Friday, May 27, 2022

Poetry and Summer Reading

Wow, summer is almost here again! In my part of the world, high school graduations are happening and the last day of school for most other students is this Friday. And it's been nearly two months since I've written an update! So here are a couple things I've been meaning to write about combined into one short post.

1. Poetry! In my last post I mentioned that I had planned to write a poem a day for National Poetry Month. And I did! Well, I wrote at least part of a poem every day during April. By the end of the month I had 32 new poems, most of which still need some polish. During that self-imposed writing challenge, I was intentional about trying some new poetic forms, and one of them even inspired me to write a whole collection! 

I also read a lot of poetry, mostly collections written for children. Here are a few of my favorites:

Clackety Track: Poems about Trains by Skila Brown, illustrated by Jamey Christoph. This is an engaging, varied, fun-to-read book about the various types of trains, and includes back matter that describes each type of train featured in the book. 


Beastly Verse by Joohee Yoon, a wonderful assortment of poems about various "beasts," with vivid illustrations that are sure to catch any young reader's eye.


After Dark: Poems About Nocturnal Animals by David L. Harrions, illustrated by Stephanie Laberis. This is a lovely book that is creative, educational, and a delight to read aloud. 


2. Summer reading. My kids are all grown up, so I'm not planning to sign them up for the local library's summer reading program and bring them to the library at least once a week this summer. But I am an advocate for reading, and it's almost summer, so that means that it's almost time for the second annual Read, Discuss, Do! Summer Challenge!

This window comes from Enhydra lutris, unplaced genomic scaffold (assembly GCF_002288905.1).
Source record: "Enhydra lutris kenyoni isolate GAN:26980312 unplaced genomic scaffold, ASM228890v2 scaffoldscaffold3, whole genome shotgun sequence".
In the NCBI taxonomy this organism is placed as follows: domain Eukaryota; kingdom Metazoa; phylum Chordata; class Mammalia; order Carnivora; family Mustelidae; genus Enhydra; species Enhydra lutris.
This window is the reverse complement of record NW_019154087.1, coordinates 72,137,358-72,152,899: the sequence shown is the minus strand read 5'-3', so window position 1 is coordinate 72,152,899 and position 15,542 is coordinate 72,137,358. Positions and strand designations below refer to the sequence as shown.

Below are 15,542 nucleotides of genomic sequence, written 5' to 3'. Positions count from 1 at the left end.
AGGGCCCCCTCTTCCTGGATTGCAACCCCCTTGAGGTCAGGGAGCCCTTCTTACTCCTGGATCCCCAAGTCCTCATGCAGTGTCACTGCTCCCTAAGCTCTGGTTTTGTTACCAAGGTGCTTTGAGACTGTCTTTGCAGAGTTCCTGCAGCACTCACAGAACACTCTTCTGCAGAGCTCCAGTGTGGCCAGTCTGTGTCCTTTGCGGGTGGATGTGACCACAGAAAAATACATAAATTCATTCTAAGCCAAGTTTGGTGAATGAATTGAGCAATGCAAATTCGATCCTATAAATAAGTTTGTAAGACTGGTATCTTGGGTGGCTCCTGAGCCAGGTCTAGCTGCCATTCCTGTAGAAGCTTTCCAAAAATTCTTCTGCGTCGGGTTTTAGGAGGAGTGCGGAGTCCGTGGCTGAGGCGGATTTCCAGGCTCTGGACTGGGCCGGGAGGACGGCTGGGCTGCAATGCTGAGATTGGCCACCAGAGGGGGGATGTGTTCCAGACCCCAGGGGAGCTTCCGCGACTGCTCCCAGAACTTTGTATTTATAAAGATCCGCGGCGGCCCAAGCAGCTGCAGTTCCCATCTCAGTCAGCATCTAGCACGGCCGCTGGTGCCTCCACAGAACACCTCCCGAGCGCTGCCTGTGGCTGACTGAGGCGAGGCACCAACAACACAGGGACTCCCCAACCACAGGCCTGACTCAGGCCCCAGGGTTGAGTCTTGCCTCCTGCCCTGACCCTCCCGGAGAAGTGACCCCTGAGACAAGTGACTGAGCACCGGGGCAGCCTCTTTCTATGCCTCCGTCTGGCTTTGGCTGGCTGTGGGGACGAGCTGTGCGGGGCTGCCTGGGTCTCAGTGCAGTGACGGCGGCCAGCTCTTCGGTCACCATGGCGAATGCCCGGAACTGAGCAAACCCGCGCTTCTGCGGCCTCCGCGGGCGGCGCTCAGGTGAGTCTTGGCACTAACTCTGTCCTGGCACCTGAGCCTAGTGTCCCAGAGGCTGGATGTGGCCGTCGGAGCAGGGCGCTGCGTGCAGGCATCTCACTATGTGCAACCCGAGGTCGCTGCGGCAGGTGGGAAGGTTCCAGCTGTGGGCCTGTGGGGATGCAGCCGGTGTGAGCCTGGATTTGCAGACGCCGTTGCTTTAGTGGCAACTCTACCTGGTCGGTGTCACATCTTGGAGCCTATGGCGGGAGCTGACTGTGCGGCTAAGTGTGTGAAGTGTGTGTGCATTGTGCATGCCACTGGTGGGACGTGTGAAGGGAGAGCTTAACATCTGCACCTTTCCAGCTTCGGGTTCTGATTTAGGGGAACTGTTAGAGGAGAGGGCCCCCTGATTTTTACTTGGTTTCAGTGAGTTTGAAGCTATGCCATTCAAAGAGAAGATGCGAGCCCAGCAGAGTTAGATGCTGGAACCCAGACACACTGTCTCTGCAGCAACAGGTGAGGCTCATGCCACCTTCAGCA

Read, Discuss, Do! began several years ago as a simple graphic I created and shared on social media aimed at simplifying the idea of story time. From there it became a social media campaign, then a series of blog posts, and now it has its own website. Last year, my team and I launched the website with the Read, Discuss, Do! Summer Challenge aimed at helping parents, caregivers, and educators connect with kids by reading (and discussing and doing) with them over the summer. 

It's not your typical summer reading challenge. There's no page-counting or book logging required. It's all about pairing books with summer fun! The fun officially begins on June 3. If you would like to be involved, you can out more at readdiscussdo.com!

What are your summer plans for summer reading?







Friday, April 01, 2022

My National Poetry Month Plan


It's National Poetry Month again, and to celebrate I have decided to write one poem each day of April! I made this little journal especially for the occasion. The cover is made out of repurposed cardboard, and the pages are made from copy paper.

My hope is to try as many new forms of poetry as possible over the next thirty days. But as long as I manage to write a poem each day, I will count that a success!